Sooner or later, every homeowner will have to deal with a tenant who refuses to leave. Laws and regulations vary from state to state, but most govern the procedure for evicting a tenant. In most cases, even if the tenant is breaking the terms of their lease, the owner still has to go through certain steps before they can legally evict them.
When a tenant fails to move out of their rental property at the end of their lease term, it can cause major inconveniences for the landlord and tenant. When a tenant fails to pay rent, it can create a lot of problems for a landlord, from late payment fees to bounced checks. However, we put some things the landlord might do about the issue.
Let the tenant stay
Many landlords are frustrated by the challenge of dealing with an unwanted tenant. When a tenant refuses to leave your property, it can be frustrating. They’ll likely tell you they won’t leave because they can’t afford to move or they have nowhere to go. The truth is, however, they often don’t need to go anywhere. There are situations where a landlord might waive the need for the tenant to leave, but there are a couple of important things to consider before doing this. Many property owners are unaware that their tenants have the right to stay. Let your tenant stay first because maybe it is sudden for them.
Holdover tenant eviction
Holdover tenant eviction is one of a landlord’s most unpleasant experiences. The landlord has gone through all the trouble of finding a new tenant and making sure that the lease agreement was followed, only to learn that the holdover tenant refuses to vacate. It can be good business. When you have a tenant who’s responsible, pays on time, and isn’t a problem, keeping them on as a tenant can be a good idea. However, if your tenant isn’t paying rent on time, has damaged your property, or violates the lease agreement, you may want to evict. But first, you have to figure out if your tenant is violating any terms of the lease.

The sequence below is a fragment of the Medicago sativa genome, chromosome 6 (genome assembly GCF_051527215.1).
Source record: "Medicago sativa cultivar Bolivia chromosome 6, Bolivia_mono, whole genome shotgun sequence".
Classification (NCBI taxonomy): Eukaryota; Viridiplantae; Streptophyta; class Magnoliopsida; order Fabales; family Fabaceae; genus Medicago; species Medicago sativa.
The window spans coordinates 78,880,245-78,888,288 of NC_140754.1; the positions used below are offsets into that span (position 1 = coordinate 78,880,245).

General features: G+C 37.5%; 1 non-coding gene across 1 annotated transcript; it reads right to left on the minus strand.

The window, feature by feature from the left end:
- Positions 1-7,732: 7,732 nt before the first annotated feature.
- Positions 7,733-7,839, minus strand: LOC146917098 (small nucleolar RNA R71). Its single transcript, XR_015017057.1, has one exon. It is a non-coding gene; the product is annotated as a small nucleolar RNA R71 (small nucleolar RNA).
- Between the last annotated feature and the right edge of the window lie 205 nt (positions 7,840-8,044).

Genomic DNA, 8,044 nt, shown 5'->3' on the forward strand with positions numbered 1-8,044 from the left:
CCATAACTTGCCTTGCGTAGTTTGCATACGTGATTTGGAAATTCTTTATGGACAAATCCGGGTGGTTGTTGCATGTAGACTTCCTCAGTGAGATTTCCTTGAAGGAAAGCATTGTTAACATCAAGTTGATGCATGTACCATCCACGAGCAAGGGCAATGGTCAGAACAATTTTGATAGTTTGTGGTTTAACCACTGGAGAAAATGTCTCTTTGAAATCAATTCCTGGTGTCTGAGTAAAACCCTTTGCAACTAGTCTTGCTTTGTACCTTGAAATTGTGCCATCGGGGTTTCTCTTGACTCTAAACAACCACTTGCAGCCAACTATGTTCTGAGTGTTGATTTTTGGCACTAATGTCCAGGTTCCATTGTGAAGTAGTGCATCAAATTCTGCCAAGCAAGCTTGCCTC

Terminate the lease agreement
If your tenant doesn’t leave, you may have to kick them out. Terminating the lease agreement is one of the ways to do it when your tenant doesn’t leave. If you’ve done everything you can to get the tenant out, you may need to try to terminate your lease agreement. When you terminate the lease agreement, you and the tenant sign an agreement ending the tenancy.
Types of Tenants Agreement
Fixed-term tenancies are not the same as fixed-term contracts, which are long-term leases (often with rent discounts) that last longer than three months. Fixed-term tenancies are found in the private rented sector (PRS) of the housing sector, where landlords and tenants are free to agree on a tenancy for a set period of time.
A tenancy agreement is a contract between you and your landlord that sets out your rights and responsibilities as a tenant. They can be periodic, fixed-term, or assured. A periodic tenancy is the most common type, including tenants who rent their home for one or more years.
Boarding house tenancies
Residency is usually guaranteed for the first year when moving into a boarding house. After that, boarders may have to renew their tenancy every year. A border is a tenant who pays rent and shares a common living area with several other tenants. Although these tenants may share common living areas or washrooms, each tenant has their own room.
When tenants refuse to leave, even when you give them notice to leave, there can be a host of issues that can complicate the situation. It could be that they already paid rent for the year and have nowhere to go, or they could be behind on rent. It can be hard to know what to do when your tenants do not leave.